Simulated fly segmentation

A compendium of expression profiles from mutant yeast strains allows function to be attributed to uncharacterized genes and leads to the identification of a drug target.

By | July 19, 2000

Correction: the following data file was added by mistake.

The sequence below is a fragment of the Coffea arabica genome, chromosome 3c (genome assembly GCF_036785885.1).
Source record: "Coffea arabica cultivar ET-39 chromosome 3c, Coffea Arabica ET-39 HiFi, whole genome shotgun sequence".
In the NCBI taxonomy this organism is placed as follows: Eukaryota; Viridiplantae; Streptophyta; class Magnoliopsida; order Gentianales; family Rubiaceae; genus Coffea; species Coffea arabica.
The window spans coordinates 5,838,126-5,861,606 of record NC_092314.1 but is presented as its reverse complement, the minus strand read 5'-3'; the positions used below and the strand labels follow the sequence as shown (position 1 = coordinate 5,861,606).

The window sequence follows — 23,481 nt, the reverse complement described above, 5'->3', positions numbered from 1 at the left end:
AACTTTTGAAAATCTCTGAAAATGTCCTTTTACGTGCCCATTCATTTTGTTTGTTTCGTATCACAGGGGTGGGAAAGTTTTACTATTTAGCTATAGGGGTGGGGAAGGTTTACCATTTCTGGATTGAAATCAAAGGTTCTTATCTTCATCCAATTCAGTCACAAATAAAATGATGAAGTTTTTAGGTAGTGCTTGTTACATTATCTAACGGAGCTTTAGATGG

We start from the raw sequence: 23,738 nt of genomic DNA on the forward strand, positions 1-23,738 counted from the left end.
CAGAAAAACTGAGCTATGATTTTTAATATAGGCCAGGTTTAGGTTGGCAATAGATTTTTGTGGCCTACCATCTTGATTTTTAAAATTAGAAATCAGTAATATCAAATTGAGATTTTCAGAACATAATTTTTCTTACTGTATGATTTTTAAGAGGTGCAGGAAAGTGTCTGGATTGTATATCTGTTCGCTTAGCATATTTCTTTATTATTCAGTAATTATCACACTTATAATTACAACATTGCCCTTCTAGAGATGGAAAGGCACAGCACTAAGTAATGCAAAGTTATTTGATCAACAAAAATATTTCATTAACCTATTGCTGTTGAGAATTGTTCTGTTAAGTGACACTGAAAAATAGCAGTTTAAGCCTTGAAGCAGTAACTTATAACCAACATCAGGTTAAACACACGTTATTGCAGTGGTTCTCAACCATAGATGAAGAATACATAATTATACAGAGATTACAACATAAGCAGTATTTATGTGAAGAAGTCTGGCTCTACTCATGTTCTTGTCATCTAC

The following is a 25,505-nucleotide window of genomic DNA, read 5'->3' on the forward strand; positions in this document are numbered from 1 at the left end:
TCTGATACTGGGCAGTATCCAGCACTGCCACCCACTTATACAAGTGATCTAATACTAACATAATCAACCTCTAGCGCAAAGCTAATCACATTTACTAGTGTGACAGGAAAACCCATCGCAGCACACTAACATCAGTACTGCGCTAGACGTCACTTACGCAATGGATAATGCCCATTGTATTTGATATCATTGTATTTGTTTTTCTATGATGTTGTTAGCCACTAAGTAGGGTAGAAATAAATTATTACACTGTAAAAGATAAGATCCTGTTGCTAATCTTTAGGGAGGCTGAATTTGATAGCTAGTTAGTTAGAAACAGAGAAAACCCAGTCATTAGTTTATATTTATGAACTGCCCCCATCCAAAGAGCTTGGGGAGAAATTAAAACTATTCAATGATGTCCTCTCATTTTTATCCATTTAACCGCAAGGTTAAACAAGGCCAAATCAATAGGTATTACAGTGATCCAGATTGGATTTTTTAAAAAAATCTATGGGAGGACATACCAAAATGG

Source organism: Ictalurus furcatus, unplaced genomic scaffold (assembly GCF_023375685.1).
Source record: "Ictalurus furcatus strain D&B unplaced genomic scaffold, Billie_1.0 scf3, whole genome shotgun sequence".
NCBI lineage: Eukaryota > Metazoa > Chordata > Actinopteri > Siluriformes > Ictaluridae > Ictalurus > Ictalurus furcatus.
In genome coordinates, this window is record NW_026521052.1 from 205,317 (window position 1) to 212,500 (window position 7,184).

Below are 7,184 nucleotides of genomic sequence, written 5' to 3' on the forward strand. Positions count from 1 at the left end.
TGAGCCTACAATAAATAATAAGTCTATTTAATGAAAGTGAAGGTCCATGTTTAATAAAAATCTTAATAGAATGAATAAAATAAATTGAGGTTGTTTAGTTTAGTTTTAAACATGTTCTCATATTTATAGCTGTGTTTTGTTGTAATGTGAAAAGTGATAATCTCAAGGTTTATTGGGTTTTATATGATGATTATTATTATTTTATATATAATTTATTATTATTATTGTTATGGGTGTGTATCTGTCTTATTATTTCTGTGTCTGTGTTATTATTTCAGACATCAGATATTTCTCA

Flies define the front and back of their segments before cellularization using segment polarity genes. In the 13 July Nature von Dassow et al. use a computer simulation to show that the simplest working model of fly segment polarity determination is a robust module insensitive to variation in parameters and initial conditions (Nature 2000, 406:188-192). Their first model fails and requires the addition of some interactions for which only sketchy evidence exists. The revised model, encompassing 136 coupled equations and nearly 50 free parameters such as half-lives, diffusion constants and binding coefficients, is extraordinarily robust. On average a random choice of a given parameter value (within biological norms) has an ~90% chance of producing the correct pattern. Furthermore, even a vague pre-pattern suffices to start things off –perhaps not surprising for a network that can also function after cellularization (in beetles) and without the help of pair–rule genes (in locusts).

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